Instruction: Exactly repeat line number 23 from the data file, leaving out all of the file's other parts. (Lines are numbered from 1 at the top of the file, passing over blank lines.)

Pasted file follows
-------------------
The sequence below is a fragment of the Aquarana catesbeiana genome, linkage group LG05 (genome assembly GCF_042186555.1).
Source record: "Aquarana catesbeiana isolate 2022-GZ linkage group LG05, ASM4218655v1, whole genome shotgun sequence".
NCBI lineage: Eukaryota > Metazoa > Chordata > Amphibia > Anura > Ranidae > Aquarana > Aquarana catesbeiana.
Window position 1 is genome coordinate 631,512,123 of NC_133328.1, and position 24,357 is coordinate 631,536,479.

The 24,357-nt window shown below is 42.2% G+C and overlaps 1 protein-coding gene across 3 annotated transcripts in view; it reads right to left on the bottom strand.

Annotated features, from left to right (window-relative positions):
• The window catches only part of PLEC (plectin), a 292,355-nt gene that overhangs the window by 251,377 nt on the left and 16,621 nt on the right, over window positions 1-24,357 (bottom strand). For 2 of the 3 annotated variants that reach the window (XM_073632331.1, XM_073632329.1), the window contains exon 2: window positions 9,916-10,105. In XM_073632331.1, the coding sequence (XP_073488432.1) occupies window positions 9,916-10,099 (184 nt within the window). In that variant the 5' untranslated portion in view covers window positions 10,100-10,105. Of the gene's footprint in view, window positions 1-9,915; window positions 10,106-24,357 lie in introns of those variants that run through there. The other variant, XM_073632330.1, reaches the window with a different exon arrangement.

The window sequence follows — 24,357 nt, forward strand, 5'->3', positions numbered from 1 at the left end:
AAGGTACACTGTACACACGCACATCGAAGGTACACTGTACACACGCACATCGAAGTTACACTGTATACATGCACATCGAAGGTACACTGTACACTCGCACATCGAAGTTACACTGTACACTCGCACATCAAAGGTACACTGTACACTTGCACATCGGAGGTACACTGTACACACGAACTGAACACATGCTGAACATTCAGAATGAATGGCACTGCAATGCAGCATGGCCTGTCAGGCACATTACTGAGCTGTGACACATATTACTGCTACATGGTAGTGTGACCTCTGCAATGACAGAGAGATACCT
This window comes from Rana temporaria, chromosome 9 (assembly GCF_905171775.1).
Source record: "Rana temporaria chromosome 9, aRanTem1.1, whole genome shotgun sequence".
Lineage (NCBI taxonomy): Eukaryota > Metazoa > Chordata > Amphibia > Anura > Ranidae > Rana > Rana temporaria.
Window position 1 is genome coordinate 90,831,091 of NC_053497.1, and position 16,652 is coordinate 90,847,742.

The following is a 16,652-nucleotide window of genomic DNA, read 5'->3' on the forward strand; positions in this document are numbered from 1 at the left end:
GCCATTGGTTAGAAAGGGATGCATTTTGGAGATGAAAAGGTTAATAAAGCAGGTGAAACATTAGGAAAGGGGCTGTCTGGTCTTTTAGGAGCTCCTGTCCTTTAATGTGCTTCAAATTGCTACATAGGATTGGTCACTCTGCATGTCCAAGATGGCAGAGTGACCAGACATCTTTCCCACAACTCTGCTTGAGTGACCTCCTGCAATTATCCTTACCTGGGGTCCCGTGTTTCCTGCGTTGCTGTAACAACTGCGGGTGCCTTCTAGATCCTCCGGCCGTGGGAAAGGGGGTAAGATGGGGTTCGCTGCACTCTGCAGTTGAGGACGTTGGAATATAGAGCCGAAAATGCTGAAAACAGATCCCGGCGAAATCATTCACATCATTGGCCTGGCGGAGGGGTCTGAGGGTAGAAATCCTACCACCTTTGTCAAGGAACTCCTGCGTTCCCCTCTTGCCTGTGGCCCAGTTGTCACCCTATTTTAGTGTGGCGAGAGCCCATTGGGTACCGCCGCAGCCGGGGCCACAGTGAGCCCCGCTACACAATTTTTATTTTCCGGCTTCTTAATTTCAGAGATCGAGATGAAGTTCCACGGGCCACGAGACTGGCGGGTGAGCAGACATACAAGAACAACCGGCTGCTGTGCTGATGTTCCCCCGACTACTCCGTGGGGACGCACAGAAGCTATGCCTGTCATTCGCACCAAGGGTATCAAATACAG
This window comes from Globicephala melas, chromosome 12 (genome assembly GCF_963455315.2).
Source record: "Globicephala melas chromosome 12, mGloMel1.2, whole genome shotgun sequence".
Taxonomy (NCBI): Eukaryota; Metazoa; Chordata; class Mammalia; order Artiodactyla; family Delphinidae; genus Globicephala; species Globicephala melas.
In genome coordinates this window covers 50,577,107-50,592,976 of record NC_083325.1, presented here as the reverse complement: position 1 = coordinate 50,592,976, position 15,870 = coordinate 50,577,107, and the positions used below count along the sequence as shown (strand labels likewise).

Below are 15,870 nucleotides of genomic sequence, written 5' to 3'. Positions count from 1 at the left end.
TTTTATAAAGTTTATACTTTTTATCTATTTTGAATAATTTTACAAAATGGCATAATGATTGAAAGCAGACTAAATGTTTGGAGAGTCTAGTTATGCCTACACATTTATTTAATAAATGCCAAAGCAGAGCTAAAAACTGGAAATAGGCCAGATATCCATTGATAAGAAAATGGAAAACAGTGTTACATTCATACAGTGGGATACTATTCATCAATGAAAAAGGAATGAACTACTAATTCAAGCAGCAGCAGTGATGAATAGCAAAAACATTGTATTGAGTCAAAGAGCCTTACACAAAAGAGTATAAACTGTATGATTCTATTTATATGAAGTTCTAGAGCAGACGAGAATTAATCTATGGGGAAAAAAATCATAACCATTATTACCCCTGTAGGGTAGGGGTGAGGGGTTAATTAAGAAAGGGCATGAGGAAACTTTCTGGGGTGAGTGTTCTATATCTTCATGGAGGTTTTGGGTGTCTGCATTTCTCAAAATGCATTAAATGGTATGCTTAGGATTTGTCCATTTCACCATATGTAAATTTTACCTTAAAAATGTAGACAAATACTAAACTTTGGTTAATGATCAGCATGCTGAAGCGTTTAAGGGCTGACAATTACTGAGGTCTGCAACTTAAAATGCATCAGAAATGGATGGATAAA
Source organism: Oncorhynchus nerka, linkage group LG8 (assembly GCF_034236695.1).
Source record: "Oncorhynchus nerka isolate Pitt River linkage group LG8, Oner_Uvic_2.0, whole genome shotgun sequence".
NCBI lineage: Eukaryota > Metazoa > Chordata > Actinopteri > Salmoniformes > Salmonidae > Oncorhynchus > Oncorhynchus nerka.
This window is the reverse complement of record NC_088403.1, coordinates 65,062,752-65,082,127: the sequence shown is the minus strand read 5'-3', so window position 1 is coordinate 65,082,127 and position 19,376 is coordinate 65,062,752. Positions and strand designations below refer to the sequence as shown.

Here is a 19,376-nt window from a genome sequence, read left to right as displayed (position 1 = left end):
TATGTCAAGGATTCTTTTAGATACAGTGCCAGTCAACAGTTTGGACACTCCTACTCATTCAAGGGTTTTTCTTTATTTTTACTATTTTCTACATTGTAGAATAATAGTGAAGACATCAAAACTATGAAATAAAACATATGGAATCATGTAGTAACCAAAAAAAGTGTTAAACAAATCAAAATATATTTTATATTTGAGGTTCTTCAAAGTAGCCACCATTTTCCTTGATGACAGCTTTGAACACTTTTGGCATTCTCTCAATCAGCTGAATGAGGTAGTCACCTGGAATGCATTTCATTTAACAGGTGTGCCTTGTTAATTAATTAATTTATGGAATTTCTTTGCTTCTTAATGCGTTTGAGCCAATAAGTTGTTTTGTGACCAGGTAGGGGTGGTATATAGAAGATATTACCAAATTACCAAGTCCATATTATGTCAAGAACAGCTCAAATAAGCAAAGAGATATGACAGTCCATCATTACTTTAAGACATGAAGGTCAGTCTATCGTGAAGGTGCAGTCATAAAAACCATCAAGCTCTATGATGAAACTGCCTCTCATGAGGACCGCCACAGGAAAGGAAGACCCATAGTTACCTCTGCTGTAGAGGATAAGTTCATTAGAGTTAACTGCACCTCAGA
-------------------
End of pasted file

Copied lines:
Source record: "Oncorhynchus nerka isolate Pitt River linkage group LG8, Oner_Uvic_2.0, whole genome shotgun sequence".